But a squeeze on resources means professional and trades staff will be pushed to the limit.
Construction works on the Olympics and the Thames Tideway beginning in earnest over the next 18 months and there are countless medium size jobs out there for firms to sink their teeth into.
Costain rail director Ken Stewart thinks this is not necessarily a bad thing but that it’s only through collaborative working with clients that huge projects such as Crossrail can become complete successes.
“Without a doubt our biggest challenge is resources. We need to get the right skill base on board from the design team through to the project managers and everyone in between,” he says.
And though the supply chain may seem like a crowded place, any extra resources would be welcomed. In particular in specialist areas such as overhead line workers or track engineers.
Mr Stewart believes this would bring more competition and better value to a sector where the market can still be opened up.
“For example rail sites are divided into red and green,” he explains, “Where red sites indicate a danger of rail traffic. If Network Rail could ensure more work is done on green sites then we’d have more people qualified to work there.”
As one of the country’s biggest rail contractors Costain attracts plenty of graduates, senior managers and labourers to its ranks. But Mr Stewart says with staff it’s a problem of quality rather than quantity: “We’re lucky enough that we don’t really have to advertise, people mostly come to us. But by far the hardest part is then rooting out the genuinely good and talented people.”
One way Costain makes sure it attracts the right people is by taking part in recruitment fairs, both at universities and trade shows.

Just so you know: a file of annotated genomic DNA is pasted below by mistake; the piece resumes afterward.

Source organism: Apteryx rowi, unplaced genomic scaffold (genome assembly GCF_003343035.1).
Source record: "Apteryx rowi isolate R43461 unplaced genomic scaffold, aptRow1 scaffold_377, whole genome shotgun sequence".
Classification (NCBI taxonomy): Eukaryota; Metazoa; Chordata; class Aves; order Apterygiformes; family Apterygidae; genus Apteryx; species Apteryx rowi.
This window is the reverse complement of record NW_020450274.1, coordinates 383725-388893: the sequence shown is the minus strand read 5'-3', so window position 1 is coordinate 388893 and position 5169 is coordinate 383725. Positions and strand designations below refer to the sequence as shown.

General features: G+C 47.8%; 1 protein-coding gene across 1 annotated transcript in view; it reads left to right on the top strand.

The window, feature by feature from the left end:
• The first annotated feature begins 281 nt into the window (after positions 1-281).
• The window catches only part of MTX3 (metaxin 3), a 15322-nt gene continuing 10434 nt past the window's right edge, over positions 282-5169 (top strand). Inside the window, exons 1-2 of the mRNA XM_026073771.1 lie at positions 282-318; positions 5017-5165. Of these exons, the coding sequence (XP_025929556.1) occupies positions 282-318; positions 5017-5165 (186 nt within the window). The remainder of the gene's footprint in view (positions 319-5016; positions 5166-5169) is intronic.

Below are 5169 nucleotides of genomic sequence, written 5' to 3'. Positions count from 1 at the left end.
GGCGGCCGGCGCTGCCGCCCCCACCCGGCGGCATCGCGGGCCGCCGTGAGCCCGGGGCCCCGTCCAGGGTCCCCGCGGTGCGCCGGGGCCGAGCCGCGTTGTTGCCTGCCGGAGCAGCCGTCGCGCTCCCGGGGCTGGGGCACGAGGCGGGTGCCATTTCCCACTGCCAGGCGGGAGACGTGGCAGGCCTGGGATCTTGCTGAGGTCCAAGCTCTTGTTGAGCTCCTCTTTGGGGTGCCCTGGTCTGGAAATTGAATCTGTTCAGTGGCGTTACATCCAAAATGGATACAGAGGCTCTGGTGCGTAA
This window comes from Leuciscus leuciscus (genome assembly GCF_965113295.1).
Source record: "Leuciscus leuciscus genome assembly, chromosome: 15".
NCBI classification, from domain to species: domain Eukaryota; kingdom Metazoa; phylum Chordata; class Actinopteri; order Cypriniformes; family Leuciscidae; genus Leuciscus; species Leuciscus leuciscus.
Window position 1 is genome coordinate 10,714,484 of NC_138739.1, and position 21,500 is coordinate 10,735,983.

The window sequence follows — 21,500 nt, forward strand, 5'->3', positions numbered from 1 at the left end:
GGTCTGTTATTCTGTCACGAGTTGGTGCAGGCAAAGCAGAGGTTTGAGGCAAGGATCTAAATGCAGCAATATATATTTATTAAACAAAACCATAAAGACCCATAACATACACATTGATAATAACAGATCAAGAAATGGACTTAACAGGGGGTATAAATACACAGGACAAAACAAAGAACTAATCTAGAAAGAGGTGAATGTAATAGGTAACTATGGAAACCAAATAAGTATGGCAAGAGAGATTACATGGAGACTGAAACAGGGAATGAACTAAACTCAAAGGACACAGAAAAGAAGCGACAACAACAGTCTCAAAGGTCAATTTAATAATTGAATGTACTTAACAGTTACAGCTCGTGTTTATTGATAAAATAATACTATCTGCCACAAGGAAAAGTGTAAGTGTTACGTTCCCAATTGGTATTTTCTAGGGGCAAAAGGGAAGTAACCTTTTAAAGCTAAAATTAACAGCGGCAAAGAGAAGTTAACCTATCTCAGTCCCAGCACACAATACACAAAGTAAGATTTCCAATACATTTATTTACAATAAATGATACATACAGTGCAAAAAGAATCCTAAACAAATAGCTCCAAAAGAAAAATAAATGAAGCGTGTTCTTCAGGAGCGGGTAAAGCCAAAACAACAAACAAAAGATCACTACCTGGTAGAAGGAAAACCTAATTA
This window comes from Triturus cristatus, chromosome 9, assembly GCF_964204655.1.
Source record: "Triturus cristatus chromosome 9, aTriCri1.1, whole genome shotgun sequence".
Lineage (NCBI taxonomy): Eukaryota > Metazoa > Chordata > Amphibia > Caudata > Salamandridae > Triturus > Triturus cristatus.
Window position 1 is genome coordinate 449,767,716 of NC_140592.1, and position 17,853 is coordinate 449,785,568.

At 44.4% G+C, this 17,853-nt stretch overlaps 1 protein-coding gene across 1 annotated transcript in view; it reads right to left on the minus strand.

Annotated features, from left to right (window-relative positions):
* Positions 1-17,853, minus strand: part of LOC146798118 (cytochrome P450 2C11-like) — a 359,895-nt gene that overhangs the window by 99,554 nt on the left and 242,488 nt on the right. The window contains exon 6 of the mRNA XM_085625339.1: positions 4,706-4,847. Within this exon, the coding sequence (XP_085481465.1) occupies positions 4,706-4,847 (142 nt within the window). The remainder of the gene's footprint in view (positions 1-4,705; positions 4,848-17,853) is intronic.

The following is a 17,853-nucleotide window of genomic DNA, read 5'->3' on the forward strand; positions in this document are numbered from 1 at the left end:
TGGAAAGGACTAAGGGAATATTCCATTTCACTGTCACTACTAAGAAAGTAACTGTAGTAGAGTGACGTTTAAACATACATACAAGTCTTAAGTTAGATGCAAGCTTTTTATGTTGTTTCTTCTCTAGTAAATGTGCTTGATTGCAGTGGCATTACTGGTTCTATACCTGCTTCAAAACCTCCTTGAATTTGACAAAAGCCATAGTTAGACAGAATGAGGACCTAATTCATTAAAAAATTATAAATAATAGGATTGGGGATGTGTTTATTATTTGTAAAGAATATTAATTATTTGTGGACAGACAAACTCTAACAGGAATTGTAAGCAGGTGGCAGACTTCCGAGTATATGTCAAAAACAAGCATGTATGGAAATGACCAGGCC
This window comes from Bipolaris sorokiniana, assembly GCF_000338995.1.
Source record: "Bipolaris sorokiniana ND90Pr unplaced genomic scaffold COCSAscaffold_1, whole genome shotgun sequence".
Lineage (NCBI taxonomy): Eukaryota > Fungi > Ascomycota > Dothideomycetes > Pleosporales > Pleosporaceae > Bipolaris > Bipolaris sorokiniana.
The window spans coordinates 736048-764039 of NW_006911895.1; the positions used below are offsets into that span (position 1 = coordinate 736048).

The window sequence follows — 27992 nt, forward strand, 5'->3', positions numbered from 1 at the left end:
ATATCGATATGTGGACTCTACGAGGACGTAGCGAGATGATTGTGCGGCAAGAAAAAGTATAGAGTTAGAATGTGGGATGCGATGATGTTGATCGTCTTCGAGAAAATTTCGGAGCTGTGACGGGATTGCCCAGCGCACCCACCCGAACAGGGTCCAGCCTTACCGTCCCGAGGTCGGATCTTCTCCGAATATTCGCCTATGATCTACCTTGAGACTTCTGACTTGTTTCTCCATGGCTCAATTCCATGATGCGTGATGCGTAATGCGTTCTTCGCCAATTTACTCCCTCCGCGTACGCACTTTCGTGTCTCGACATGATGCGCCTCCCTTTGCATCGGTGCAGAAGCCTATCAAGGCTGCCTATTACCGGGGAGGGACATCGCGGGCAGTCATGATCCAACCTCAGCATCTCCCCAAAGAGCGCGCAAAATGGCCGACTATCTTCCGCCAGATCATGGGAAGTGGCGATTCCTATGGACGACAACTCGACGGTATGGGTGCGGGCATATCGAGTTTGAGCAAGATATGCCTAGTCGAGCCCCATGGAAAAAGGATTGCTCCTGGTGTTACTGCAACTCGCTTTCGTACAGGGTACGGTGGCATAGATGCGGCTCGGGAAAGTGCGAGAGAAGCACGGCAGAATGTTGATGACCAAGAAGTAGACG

“The most attractive thing for people interested by the sector is a company that’s won an exciting project,” Mr Stewart believes, adding “What’s particularly exciting for us is that’s an area where Costain excels”.
Since Network Rail took over the operation of the nation’s railways in 2002 Costain has been involved with its maintenance, renewal and building works. But the client has faced criticism from contractors in the past for squeezing its supply chain and generally proving to be hard work.
Mr Stewart says that things are changing: “We’re seeing it with the Thameslink programme where Network Rail has been very open about the fact that they want to become a better client. They’re focusing more on quality for the first time and are looking towards early contractor involvement,” he says, adding “I’m very impressed with the senior team they have in place. They have a good ethos and recognise that they need to become attractive to suppliers in these busy times.”
And although Network Rail has a near monopoly on railway works across the UK, London Underground also plays its part, particularly for firms like Costain who focus mainly on London and the South East.
Fortunately Mr Stewart is getting the same sense of forward thinking from LU.
“Since resources are so scarce it’s about removing complications. Bringing in the contractors as early as possible is vital to establish a collaborative working relationship. That way both sides can avoid a duplication of resources,” he says.
But the earlier a contractor comes on board the less competitive the job becomes in terms of price, so how can a client justify this procurement method?
“It’s all about trusting the person that you’re paying to do the right thing,” explains Mr Stewart. “The ultimate in value is seen in the net cost of the project and everyone on the team needs to be focusing on that.”
He concedes that contractors need to up their responsibilities too: “We need to focus more on what the client actually wants. To help them see what the big trends with customers are and how we can best satisfy their needs. It’s about the contractor understanding the customer’s customer.”
For the moment Costain’s rail division remains focused on London and the South East, including Reading, where the main body of civil engineering and building works in the rail sector are taking place.
In the immediate future stations are one of the key focus areas for the firm. The £400 million upgrade of London Victoria and the £350 million revamp of Reading are two of the main projects it will want to get involved in.